However, it is normal for a mild browning to occur in some Chinese varieties, where oxidation is carried out in a special wok and slightly jumped over the heat.

Dragon well is one of the most popular and high-quality varieties in China.

When green tea gets sprayed, we call it matcha.

Yellow tea.

It is made in a similar manner to green tea.

After fixation, the tea is bundled in batches and stored in a moist environment to stimulate the oxidation of chlorophyll, which gives the leaves a yellowish tone.

Once the desired color has been attained, the process is stopped by drying.

However, it is a little-known tea on the market, as the process of harvesting and production is artisanal, making it a high-priced product.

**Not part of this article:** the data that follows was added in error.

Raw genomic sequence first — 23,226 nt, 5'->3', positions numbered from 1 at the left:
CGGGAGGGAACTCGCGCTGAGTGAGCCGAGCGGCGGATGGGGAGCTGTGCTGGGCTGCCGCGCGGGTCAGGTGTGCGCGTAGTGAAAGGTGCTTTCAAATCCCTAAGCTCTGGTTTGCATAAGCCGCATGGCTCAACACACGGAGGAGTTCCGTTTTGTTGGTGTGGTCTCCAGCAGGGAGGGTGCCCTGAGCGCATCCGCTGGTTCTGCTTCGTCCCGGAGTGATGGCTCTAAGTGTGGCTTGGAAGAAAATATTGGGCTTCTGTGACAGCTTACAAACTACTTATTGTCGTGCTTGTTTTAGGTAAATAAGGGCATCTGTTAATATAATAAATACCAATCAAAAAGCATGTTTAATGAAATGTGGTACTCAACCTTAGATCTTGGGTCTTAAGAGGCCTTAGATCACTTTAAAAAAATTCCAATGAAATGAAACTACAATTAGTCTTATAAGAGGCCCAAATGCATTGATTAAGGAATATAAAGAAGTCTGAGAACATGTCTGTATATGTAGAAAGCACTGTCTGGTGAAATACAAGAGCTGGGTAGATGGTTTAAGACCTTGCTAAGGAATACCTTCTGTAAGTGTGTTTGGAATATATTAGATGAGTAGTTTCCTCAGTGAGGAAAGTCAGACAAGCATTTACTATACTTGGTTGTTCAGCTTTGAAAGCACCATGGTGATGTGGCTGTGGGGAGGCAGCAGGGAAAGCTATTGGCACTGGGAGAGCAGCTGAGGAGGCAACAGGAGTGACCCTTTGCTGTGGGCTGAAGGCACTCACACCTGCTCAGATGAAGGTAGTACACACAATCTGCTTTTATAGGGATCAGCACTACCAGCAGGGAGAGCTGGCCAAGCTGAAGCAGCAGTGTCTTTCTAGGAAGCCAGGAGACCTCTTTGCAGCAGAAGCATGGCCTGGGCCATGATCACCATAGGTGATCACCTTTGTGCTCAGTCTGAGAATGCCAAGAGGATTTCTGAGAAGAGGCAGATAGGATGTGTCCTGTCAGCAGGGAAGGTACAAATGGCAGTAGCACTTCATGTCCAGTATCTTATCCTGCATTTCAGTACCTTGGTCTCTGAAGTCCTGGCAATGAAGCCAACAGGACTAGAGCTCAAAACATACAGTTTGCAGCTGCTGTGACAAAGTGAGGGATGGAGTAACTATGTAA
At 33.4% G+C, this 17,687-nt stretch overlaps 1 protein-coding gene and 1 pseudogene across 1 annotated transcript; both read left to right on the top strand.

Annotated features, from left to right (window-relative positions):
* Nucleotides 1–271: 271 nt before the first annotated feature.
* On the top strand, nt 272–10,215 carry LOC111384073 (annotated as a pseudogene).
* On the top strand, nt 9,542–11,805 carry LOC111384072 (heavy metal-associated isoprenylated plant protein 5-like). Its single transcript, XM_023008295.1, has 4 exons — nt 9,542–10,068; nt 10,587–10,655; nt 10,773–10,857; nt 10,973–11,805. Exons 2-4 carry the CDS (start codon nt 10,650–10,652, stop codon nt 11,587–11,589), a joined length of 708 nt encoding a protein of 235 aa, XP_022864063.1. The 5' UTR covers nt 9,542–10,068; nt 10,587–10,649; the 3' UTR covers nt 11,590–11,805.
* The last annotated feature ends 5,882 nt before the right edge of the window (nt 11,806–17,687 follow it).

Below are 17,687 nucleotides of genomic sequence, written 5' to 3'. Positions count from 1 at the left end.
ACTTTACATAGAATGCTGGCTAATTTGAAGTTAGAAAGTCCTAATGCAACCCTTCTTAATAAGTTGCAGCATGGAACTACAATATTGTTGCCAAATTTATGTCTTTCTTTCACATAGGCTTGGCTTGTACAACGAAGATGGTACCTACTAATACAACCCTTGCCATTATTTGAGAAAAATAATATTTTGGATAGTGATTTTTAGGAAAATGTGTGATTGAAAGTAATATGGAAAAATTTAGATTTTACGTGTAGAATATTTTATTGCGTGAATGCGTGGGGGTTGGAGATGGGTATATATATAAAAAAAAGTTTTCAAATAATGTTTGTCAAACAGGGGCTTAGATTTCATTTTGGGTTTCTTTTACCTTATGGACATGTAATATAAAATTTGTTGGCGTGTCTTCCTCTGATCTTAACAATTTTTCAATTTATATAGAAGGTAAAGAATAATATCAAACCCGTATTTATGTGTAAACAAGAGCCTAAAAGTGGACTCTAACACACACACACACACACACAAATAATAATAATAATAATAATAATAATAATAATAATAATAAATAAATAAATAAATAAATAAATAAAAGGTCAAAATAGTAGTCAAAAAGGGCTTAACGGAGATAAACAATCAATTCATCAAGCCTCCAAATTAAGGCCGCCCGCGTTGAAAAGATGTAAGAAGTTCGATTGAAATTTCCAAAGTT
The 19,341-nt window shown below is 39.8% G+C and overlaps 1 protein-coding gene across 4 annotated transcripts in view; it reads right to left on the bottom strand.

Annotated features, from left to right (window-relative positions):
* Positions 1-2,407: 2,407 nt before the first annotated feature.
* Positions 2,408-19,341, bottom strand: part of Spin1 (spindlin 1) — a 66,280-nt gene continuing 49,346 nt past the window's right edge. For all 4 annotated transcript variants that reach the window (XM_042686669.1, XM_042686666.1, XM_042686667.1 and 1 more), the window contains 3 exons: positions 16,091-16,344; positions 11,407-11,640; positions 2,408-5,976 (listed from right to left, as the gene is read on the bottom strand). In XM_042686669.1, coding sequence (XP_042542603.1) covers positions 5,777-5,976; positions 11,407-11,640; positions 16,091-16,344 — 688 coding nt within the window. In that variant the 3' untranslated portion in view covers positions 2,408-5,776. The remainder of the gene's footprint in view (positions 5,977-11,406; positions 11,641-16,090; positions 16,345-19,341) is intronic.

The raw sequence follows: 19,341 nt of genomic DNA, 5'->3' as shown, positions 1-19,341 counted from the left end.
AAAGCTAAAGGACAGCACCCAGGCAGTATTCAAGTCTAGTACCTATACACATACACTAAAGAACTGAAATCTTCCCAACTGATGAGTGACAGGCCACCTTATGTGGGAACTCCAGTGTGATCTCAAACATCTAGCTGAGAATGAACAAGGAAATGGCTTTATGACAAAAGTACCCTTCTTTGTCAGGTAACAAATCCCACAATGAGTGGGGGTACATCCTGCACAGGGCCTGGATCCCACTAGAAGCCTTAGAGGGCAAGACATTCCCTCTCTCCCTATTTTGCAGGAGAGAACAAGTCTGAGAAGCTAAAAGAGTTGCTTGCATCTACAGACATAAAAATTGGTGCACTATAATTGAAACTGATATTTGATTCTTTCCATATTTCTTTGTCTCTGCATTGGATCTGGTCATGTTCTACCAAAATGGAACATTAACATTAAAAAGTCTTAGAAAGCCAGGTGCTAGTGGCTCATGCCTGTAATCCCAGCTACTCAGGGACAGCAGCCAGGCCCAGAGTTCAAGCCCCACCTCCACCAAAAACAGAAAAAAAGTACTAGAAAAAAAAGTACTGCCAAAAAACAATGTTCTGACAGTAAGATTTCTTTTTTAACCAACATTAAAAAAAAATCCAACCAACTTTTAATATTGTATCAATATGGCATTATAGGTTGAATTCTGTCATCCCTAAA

Some varieties of yellow tea are Huang Tang, produced in the Chinese province of Zhejiang and Meng Ding Huangyan in the province of Sichuan.

White tea.

It is made from tender shoots of Camellia sinensis.

These shoots are coated with a thin layer of silvery whitish hairs, from there the name of this type of tea.

This is the least processed type of tea, because the shoots do go through a short process of withering and drying.

Although white tea is cultivated in many parts of the world.

The most popular varieties come from China, such as Silver Needles and Pai Mutan or Bai Mudan.

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Related article: The Best Types Of Black Tea.

Black tea.

Along with green tea, it is the best known type of tea in the world.

It’s manufacturing process involves wilting, rolling and oxidation.